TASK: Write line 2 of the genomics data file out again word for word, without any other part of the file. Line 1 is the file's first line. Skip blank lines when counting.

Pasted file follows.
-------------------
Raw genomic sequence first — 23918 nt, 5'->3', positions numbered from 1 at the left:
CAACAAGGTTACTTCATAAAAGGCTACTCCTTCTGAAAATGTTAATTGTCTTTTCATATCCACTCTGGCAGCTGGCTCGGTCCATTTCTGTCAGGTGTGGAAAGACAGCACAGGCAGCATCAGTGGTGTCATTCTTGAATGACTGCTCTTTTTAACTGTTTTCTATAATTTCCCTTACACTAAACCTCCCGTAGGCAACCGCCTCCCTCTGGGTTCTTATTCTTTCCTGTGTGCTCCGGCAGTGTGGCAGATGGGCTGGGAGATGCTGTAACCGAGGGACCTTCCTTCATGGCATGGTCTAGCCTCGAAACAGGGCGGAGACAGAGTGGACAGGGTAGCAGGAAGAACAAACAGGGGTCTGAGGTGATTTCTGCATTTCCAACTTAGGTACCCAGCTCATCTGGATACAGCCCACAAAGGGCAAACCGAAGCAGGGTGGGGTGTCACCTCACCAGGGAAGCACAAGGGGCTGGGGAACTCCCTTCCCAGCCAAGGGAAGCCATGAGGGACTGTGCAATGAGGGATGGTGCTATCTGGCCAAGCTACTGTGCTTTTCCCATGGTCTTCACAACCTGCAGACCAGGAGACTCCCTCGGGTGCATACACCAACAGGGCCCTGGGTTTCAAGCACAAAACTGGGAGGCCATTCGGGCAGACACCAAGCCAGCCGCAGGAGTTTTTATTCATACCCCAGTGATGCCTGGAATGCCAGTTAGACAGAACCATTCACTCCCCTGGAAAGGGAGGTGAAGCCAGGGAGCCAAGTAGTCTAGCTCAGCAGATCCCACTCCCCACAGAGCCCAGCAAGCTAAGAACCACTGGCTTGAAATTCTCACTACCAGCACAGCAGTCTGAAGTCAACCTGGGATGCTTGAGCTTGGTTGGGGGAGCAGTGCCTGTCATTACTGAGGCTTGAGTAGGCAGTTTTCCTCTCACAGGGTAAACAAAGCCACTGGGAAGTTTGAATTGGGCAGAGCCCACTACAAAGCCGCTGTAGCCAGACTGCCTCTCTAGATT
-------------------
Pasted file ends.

CAACAAGGTTACTTCATAAAAGGCTACTCCTTCTGAAAATGTTAATTGTCTTTTCATATCCACTCTGGCAGCTGGCTCGGTCCATTTCTGTCAGGTGTGGAAAGACAGCACAGGCAGCATCAGTGGTGTCATTCTTGAATGACTGCTCTTTTTAACTGTTTTCTATAATTTCCCTTACACTAAACCTCCCGTAGGCAACCGCCTCCCTCTGGGTTCTTATTCTTTCCTGTGTGCTCCGGCAGTGTGGCAGATGGGCTGGGAGATGCTGTAACCGAGGGACCTTCCTTCATGGCATGGTCTAGCCTCGAAACAGGGCGGAGACAGAGTGGACAGGGTAGCAGGAAGAACAAACAGGGGTCTGAGGTGATTTCTGCATTTCCAACTTAGGTACCCAGCTCATCTGGATACAGCCCACAAAGGGCAAACCGAAGCAGGGTGGGGTGTCACCTCACCAGGGAAGCACAAGGGGCTGGGGAACTCCCTTCCCAGCCAAGGGAAGCCATGAGGGACTGTGCAATGAGGGATGGTGCTATCTGGCCAAGCTACTGTGCTTTTCCCATGGTCTTCACAACCTGCAGACCAGGAGACTCCCTCGGGTGCATACACCAACAGGGCCCTGGGTTTCAAGCACAAAACTGGGAGGCCATTCGGGCAGACACCAAGCCAGCCGCAGGAGTTTTTATTCATACCCCAGTGATGCCTGGAATGCCAGTTAGACAGAACCATTCACTCCCCTGGAAAGGGAGGTGAAGCCAGGGAGCCAAGTAGTCTAGCTCAGCAGATCCCACTCCCCACAGAGCCCAGCAAGCTAAGAACCACTGGCTTGAAATTCTCACTACCAGCACAGCAGTCTGAAGTCAACCTGGGATGCTTGAGCTTGGTTGGGGGAGCAGTGCCTGTCATTACTGAGGCTTGAGTAGGCAGTTTTCCTCTCACAGGGTAAACAAAGCCACTGGGAAGTTTGAATTGGGCAGAGCCCACTACAAAGCCGCTGTAGCCAGACTGCCTCTCTAGATT